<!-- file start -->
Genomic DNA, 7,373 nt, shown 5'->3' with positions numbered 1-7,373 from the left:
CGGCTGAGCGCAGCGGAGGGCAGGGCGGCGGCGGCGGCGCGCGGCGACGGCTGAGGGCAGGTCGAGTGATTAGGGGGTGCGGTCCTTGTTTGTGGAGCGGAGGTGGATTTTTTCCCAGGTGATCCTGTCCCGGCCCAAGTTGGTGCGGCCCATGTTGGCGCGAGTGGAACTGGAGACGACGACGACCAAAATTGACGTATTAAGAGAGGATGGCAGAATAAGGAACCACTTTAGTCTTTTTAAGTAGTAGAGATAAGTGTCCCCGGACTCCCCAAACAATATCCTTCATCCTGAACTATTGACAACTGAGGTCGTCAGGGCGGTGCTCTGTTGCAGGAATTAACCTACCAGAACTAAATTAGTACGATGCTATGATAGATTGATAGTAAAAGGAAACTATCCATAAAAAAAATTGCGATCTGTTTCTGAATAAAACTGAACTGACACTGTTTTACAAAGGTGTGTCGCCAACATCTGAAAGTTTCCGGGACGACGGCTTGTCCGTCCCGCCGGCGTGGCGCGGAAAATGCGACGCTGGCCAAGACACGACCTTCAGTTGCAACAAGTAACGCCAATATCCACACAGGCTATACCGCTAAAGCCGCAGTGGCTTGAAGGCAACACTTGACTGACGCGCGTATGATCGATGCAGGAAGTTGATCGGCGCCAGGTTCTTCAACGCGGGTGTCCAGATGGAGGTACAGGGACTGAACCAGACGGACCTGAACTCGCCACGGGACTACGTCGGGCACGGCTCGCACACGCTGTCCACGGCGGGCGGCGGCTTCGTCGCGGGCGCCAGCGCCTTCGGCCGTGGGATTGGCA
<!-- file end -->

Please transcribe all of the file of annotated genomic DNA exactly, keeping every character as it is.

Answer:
Genomic DNA, 7,373 nt, shown 5'->3' with positions numbered 1-7,373 from the left:
CGGCTGAGCGCAGCGGAGGGCAGGGCGGCGGCGGCGGCGCGCGGCGACGGCTGAGGGCAGGTCGAGTGATTAGGGGGTGCGGTCCTTGTTTGTGGAGCGGAGGTGGATTTTTTCCCAGGTGATCCTGTCCCGGCCCAAGTTGGTGCGGCCCATGTTGGCGCGAGTGGAACTGGAGACGACGACGACCAAAATTGACGTATTAAGAGAGGATGGCAGAATAAGGAACCACTTTAGTCTTTTTAAGTAGTAGAGATAAGTGTCCCCGGACTCCCCAAACAATATCCTTCATCCTGAACTATTGACAACTGAGGTCGTCAGGGCGGTGCTCTGTTGCAGGAATTAACCTACCAGAACTAAATTAGTACGATGCTATGATAGATTGATAGTAAAAGGAAACTATCCATAAAAAAAATTGCGATCTGTTTCTGAATAAAACTGAACTGACACTGTTTTACAAAGGTGTGTCGCCAACATCTGAAAGTTTCCGGGACGACGGCTTGTCCGTCCCGCCGGCGTGGCGCGGAAAATGCGACGCTGGCCAAGACACGACCTTCAGTTGCAACAAGTAACGCCAATATCCACACAGGCTATACCGCTAAAGCCGCAGTGGCTTGAAGGCAACACTTGACTGACGCGCGTATGATCGATGCAGGAAGTTGATCGGCGCCAGGTTCTTCAACGCGGGTGTCCAGATGGAGGTACAGGGACTGAACCAGACGGACCTGAACTCGCCACGGGACTACGTCGGGCACGGCTCGCACACGCTGTCCACGGCGGGCGGCGGCTTCGTCGCGGGCGCCAGCGCCTTCGGCCGTGGGATTGGCA